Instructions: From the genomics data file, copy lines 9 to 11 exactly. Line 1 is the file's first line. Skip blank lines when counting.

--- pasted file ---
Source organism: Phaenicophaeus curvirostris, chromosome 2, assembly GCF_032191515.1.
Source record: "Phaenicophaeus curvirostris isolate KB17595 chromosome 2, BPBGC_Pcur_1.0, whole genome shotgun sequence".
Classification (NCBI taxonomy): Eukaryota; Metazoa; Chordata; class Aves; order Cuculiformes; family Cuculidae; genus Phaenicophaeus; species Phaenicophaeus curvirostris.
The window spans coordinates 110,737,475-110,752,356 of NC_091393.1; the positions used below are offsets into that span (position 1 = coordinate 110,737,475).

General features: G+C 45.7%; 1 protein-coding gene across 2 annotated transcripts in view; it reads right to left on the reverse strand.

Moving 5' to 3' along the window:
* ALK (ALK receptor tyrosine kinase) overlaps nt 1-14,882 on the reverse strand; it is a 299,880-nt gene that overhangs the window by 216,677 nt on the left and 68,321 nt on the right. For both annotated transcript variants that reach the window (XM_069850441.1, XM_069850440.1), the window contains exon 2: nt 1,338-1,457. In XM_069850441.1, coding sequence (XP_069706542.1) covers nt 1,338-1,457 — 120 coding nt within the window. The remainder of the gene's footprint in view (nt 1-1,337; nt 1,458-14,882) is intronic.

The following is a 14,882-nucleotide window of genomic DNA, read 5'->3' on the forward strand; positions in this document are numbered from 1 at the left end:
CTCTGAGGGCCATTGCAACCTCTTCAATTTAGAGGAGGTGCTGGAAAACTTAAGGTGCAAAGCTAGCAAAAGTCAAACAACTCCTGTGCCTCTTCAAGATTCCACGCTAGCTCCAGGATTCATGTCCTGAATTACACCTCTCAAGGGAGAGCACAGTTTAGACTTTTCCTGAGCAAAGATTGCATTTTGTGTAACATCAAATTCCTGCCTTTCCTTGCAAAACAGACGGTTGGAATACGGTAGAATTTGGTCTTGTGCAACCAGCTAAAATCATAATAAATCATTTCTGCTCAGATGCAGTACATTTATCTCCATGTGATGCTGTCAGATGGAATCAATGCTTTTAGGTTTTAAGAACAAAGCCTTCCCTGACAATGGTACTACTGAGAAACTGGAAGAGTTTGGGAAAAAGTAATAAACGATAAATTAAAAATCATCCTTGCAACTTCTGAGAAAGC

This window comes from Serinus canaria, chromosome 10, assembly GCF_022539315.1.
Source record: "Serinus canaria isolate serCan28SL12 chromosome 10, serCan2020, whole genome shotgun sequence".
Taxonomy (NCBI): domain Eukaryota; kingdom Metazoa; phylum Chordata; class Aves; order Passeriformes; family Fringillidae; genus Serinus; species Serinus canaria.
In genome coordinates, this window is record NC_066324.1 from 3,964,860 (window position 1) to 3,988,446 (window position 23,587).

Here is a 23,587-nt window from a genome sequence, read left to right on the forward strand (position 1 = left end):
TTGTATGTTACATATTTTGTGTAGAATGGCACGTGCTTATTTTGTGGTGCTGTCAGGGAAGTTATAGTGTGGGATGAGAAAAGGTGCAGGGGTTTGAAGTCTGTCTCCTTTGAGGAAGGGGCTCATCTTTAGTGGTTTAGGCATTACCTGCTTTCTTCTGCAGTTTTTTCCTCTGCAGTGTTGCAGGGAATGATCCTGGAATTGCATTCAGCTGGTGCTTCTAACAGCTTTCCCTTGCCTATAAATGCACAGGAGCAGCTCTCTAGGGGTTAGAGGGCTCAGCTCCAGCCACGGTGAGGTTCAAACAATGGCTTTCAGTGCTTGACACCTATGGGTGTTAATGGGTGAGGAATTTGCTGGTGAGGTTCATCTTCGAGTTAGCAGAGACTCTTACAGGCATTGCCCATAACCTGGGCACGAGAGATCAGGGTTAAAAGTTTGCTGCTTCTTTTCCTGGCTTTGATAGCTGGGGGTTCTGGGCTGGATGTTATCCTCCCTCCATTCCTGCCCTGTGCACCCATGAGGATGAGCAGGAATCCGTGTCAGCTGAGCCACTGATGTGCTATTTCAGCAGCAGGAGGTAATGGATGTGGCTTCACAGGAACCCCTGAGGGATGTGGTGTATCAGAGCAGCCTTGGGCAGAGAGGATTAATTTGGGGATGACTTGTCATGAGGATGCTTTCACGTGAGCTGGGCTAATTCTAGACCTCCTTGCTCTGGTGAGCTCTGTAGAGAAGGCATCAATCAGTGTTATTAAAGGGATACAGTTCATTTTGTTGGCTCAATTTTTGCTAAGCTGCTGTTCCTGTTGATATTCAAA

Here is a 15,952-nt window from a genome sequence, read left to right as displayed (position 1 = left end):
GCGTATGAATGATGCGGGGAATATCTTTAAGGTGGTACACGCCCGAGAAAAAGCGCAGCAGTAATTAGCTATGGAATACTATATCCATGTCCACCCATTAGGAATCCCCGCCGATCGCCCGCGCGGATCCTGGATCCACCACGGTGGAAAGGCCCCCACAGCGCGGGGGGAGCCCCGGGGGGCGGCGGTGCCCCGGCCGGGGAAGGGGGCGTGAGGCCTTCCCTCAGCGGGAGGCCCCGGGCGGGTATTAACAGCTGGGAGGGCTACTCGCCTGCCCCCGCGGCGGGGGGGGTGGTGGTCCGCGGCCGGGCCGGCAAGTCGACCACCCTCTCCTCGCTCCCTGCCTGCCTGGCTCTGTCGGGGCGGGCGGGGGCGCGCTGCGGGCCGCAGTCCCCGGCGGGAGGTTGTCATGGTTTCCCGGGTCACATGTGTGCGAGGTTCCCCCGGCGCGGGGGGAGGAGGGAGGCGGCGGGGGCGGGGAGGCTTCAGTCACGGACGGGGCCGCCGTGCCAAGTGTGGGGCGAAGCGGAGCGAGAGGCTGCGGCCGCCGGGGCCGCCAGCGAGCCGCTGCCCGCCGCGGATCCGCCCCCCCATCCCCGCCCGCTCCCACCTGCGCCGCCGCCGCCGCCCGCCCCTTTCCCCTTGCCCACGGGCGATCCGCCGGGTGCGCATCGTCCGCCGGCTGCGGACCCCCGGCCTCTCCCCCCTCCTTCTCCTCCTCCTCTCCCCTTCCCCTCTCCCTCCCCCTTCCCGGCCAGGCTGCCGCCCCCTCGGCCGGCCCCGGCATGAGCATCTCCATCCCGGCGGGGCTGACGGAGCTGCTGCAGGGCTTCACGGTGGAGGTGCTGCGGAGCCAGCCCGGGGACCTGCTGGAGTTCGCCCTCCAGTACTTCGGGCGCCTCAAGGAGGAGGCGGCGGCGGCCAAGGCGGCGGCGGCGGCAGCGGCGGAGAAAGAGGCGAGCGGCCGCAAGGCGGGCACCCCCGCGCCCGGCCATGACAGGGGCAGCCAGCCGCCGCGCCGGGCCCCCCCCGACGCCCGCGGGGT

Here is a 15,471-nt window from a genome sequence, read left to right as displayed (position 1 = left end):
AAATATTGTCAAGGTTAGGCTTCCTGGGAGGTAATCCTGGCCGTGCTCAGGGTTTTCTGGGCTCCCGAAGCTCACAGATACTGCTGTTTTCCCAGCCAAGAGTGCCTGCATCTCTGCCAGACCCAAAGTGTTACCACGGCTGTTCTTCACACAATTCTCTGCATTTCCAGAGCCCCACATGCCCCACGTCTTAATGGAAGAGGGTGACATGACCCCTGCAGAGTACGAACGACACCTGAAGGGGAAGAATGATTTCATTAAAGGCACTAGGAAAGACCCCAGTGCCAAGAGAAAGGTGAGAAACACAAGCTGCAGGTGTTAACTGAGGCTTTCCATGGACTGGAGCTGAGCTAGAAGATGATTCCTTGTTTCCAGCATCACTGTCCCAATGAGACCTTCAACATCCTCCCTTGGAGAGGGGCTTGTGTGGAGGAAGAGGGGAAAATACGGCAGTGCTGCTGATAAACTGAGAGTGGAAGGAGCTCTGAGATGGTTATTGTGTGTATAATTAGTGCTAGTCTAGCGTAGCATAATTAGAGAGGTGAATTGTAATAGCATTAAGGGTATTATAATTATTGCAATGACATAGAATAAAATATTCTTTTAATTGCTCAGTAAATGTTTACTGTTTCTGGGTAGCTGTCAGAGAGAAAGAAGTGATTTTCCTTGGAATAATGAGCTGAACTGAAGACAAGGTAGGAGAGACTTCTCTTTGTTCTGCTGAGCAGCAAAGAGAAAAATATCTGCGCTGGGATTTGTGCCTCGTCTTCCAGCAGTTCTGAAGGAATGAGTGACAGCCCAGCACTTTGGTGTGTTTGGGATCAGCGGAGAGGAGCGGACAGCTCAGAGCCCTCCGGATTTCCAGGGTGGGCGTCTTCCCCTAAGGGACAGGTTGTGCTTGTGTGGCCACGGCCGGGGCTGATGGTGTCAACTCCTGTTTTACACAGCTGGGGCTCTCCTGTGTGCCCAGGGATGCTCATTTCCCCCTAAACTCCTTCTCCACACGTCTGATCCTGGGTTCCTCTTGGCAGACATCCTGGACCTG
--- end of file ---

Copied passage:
CTCTGAGGGCCATTGCAACCTCTTCAATTTAGAGGAGGTGCTGGAAAACTTAAGGTGCAAAGCTAGCAAAAGTCAAACAACTCCTGTGCCTCTTCAAGATTCCACGCTAGCTCCAGGATTCATGTCCTGAATTACACCTCTCAAGGGAGAGCACAGTTTAGACTTTTCCTGAGCAAAGATTGCATTTTGTGTAACATCAAATTCCTGCCTTTCCTTGCAAAACAGACGGTTGGAATACGGTAGAATTTGGTCTTGTGCAACCAGCTAAAATCATAATAAATCATTTCTGCTCAGATGCAGTACATTTATCTCCATGTGATGCTGTCAGATGGAATCAATGCTTTTAGGTTTTAAGAACAAAGCCTTCCCTGACAATGGTACTACTGAGAAACTGGAAGAGTTTGGGAAAAAGTAATAAACGATAAATTAAAAATCATCCTTGCAACTTCTGAGAAAGC

This window comes from Serinus canaria, chromosome 10, assembly GCF_022539315.1.
Source record: "Serinus canaria isolate serCan28SL12 chromosome 10, serCan2020, whole genome shotgun sequence".